At the HSRC I aim to bring my expertise in food logistics and my commitment to food justice together to support the work of colleagues in creating and sustaining student-centered community. I hope to contribute to providing an affirming space for student voices to seek out needed resources in a manner that busts stigma and makes the request feel as natural as a haircut. In our work, we try to make receiving food assistance comfortable, and part of this role involves responding to the systems and structures that contribute to food insecurity and amplifying the voices of students saying food insecurity is a problem. In short, we need to do better.  We need to emphasize the message of the buttons we hand out: “College hunger isn’t a rite of passage.”

Public Charge; What it is and how it affects you

**Note: these changes do not affect programs offered through the HSRC. Programs the HSRC offers are public education resources, not public services through the state**


Recently, the U.S. Citizenship and Immigration Services (USCIS) has made drastic changes to the way immigrants coming into the United States can get entry as well as to the way existing immigrants can apply for visas or green cards.

After attending the Public Charge Webinar for Oregon Service Providers, hosted by organizations like Causa and Oregon Law Center, the information that was provided to me was astounding. The changes to the Public Charge rule are important to our communities because as some in the webinar stated, folks have decided to discontinue using their benefits or applying for benefits altogether because of the misconceptions that came along with the change.

Public Rule under USCIS (U.S. Citizenship and Immigration Services):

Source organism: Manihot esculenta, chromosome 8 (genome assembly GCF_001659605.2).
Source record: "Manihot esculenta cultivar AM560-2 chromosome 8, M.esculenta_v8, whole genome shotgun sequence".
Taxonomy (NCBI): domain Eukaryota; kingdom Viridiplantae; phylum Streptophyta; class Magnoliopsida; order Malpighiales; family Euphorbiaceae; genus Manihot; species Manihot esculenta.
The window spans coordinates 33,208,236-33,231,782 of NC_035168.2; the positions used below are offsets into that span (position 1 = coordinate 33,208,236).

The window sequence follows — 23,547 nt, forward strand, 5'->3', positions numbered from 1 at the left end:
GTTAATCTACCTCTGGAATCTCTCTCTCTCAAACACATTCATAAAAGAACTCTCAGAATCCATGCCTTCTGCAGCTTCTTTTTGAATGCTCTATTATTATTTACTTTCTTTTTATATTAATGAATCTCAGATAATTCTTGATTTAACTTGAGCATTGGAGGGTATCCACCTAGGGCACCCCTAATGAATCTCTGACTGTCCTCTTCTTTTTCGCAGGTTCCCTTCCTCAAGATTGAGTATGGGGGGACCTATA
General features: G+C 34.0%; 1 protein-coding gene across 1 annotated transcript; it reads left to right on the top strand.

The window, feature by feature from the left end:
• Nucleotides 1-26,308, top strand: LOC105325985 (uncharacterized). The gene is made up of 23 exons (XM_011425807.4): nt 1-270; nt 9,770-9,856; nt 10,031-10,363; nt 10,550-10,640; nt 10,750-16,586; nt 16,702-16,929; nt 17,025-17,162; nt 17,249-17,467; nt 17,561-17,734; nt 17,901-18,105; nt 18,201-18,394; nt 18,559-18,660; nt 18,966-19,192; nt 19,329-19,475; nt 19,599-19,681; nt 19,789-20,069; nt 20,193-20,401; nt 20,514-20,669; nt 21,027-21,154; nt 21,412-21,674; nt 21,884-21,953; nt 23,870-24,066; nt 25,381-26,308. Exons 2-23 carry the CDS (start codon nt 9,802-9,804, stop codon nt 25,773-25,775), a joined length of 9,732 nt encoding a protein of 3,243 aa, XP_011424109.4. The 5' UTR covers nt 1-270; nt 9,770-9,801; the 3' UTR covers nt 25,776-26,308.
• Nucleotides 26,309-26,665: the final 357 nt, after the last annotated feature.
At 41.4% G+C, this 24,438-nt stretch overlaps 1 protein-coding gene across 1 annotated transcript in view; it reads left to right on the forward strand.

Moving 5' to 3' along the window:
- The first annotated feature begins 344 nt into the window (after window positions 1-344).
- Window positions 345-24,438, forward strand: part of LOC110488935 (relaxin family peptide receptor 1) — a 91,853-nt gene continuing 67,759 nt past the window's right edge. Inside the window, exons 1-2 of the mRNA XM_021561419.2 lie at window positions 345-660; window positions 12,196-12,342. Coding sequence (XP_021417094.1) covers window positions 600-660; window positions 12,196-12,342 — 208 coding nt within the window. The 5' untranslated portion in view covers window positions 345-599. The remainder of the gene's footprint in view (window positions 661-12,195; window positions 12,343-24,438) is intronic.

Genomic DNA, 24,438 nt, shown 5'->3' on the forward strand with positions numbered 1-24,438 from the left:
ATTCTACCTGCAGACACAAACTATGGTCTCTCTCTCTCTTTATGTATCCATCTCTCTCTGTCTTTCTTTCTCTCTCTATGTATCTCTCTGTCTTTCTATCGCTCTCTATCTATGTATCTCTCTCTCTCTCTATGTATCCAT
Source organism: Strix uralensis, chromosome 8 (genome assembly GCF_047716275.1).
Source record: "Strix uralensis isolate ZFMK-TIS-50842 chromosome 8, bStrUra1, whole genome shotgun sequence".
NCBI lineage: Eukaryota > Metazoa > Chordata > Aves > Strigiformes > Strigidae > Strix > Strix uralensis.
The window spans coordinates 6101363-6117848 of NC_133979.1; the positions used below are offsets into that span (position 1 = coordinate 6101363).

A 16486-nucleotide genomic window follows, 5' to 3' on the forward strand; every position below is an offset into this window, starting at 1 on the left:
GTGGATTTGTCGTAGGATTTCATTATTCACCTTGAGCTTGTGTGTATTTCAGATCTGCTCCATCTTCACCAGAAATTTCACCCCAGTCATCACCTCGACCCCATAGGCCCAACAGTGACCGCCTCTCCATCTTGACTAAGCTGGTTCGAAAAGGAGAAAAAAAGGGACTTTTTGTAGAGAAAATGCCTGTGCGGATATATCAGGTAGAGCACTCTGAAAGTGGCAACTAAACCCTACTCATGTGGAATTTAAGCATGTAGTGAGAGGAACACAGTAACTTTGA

“The final rule enables the federal government to better carry out the provisions of U.S. immigration law related to the public charge ground of inadmissibility. The final rule clarifies the factors considered when determining whether someone is likely at any time in the future to become a public charge is inadmissible under section 212(a)(4) of the INA, and therefore, ineligible for admission or adjustment of status.” Source

Under this new rule, USCIS states that this rule applies to: 

“applicants for admission, aliens seeking to adjust their status to that of lawful permanent residents from within the United States, and aliens within the United States who hold a nonimmigrant visa and seek to extend their stay in the same nonimmigrant classification or to change their status to a different nonimmigrant classification.” Source

“This has caused immigrant communities and families of mixed-status to discontinue applying for or receiving benefits that they are eligible for from the State of Oregon. This causes concern in the wider Human Services community. Spreading fear instead of accurate information on what this change actually does,” say some Causa staff members.

So what is Public Charge in plain language?

  • Public charge does not apply to every immigrant
  • Many public benefits do not count toward Public Charge
  • Public Charge benefits my benefit you and your family, not count against you
  • Public benefits =/= Public Charge

What is “Public Charge?”

  • “Public Charge” is a test that U.S. immigration officials apply when deciding if an immigrant will be permitted to stay or enter the country if they are “unable to take care of themselves without being a public charge” (USCIS, 2019).
  • The idea of Public Charge has been around for 100 years, and it’s been the same for the last 20 years
  • Public Charge has historically and continuously been used as a racialized tool to keep certain groups of people outside of the United States

What does the test look like?

  • The Public Charge test is when a federal immigration official decides whether an immigrant is going to, in the future, require more support of the U.S. Government